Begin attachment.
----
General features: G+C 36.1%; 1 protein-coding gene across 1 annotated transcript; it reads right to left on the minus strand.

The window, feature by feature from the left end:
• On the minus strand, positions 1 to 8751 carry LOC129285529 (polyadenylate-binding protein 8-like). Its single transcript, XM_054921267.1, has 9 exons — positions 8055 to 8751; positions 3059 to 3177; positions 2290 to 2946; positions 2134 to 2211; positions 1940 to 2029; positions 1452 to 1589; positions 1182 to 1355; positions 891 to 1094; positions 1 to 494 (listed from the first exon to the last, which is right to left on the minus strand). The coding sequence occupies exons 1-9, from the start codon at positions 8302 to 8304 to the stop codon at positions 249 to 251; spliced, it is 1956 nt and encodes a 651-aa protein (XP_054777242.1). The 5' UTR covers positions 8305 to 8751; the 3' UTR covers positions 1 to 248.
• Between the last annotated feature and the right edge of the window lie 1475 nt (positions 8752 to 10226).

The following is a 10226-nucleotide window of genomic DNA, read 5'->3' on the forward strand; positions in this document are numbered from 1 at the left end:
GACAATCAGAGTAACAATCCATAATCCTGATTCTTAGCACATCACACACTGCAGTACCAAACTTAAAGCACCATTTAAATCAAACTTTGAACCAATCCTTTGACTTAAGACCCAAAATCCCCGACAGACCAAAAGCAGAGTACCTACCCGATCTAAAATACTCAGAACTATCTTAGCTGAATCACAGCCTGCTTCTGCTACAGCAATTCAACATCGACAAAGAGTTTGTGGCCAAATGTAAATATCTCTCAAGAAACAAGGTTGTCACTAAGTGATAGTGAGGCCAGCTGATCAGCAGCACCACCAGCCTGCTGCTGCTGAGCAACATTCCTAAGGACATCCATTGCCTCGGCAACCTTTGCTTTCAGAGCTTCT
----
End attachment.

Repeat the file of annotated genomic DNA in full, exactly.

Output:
General features: G+C 36.1%; 1 protein-coding gene across 1 annotated transcript; it reads right to left on the minus strand.

The window, feature by feature from the left end:
• On the minus strand, positions 1 to 8751 carry LOC129285529 (polyadenylate-binding protein 8-like). Its single transcript, XM_054921267.1, has 9 exons — positions 8055 to 8751; positions 3059 to 3177; positions 2290 to 2946; positions 2134 to 2211; positions 1940 to 2029; positions 1452 to 1589; positions 1182 to 1355; positions 891 to 1094; positions 1 to 494 (listed from the first exon to the last, which is right to left on the minus strand). The coding sequence occupies exons 1-9, from the start codon at positions 8302 to 8304 to the stop codon at positions 249 to 251; spliced, it is 1956 nt and encodes a 651-aa protein (XP_054777242.1). The 5' UTR covers positions 8305 to 8751; the 3' UTR covers positions 1 to 248.
• Between the last annotated feature and the right edge of the window lie 1475 nt (positions 8752 to 10226).

The following is a 10226-nucleotide window of genomic DNA, read 5'->3' on the forward strand; positions in this document are numbered from 1 at the left end:
GACAATCAGAGTAACAATCCATAATCCTGATTCTTAGCACATCACACACTGCAGTACCAAACTTAAAGCACCATTTAAATCAAACTTTGAACCAATCCTTTGACTTAAGACCCAAAATCCCCGACAGACCAAAAGCAGAGTACCTACCCGATCTAAAATACTCAGAACTATCTTAGCTGAATCACAGCCTGCTTCTGCTACAGCAATTCAACATCGACAAAGAGTTTGTGGCCAAATGTAAATATCTCTCAAGAAACAAGGTTGTCACTAAGTGATAGTGAGGCCAGCTGATCAGCAGCACCACCAGCCTGCTGCTGCTGAGCAACATTCCTAAGGACATCCATTGCCTCGGCAACCTTTGCTTTCAGAGCTTCT